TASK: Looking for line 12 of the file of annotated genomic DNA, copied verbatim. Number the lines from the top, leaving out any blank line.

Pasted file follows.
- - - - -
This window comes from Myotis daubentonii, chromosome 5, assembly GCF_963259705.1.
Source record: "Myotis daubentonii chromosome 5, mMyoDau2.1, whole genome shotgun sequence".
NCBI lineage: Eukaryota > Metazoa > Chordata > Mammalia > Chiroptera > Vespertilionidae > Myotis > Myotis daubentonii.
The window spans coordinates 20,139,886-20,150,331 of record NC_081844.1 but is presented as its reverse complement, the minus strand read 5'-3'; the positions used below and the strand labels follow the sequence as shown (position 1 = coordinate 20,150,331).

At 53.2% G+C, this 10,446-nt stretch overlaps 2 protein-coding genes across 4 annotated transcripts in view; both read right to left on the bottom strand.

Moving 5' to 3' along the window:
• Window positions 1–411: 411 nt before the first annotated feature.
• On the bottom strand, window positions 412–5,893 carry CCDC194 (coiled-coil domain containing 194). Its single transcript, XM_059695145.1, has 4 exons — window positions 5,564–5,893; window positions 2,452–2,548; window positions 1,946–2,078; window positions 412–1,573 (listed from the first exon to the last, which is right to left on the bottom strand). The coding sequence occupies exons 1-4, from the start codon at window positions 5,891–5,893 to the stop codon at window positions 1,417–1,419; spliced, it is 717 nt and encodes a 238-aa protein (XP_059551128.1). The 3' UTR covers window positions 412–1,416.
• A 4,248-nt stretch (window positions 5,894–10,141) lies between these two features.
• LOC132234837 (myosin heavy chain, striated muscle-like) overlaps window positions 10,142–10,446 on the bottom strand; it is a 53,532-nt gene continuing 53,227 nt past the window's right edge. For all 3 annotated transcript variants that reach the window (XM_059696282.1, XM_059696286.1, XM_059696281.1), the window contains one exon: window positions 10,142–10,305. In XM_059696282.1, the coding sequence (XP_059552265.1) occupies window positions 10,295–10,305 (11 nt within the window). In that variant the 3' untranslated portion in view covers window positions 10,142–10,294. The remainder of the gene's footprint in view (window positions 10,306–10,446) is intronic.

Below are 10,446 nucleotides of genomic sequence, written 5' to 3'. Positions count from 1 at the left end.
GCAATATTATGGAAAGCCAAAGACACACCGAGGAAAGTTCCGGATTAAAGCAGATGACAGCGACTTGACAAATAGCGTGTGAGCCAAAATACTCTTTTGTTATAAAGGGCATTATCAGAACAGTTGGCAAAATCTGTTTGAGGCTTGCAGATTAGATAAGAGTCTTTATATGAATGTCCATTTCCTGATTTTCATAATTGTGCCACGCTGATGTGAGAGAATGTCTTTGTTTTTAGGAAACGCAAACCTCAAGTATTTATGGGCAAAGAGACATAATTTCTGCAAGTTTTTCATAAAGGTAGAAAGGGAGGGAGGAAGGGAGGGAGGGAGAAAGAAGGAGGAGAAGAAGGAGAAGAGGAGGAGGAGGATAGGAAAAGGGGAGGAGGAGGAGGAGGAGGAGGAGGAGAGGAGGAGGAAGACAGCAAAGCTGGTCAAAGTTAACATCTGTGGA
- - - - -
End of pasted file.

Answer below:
GCAATATTATGGAAAGCCAAAGACACACCGAGGAAAGTTCCGGATTAAAGCAGATGACAGCGACTTGACAAATAGCGTGTGAGCCAAAATACTCTTTTGTTATAAAGGGCATTATCAGAACAGTTGGCAAAATCTGTTTGAGGCTTGCAGATTAGATAAGAGTCTTTATATGAATGTCCATTTCCTGATTTTCATAATTGTGCCACGCTGATGTGAGAGAATGTCTTTGTTTTTAGGAAACGCAAACCTCAAGTATTTATGGGCAAAGAGACATAATTTCTGCAAGTTTTTCATAAAGGTAGAAAGGGAGGGAGGAAGGGAGGGAGGGAGAAAGAAGGAGGAGAAGAAGGAGAAGAGGAGGAGGAGGATAGGAAAAGGGGAGGAGGAGGAGGAGGAGGAGGAGGAGAGGAGGAGGAAGACAGCAAAGCTGGTCAAAGTTAACATCTGTGGA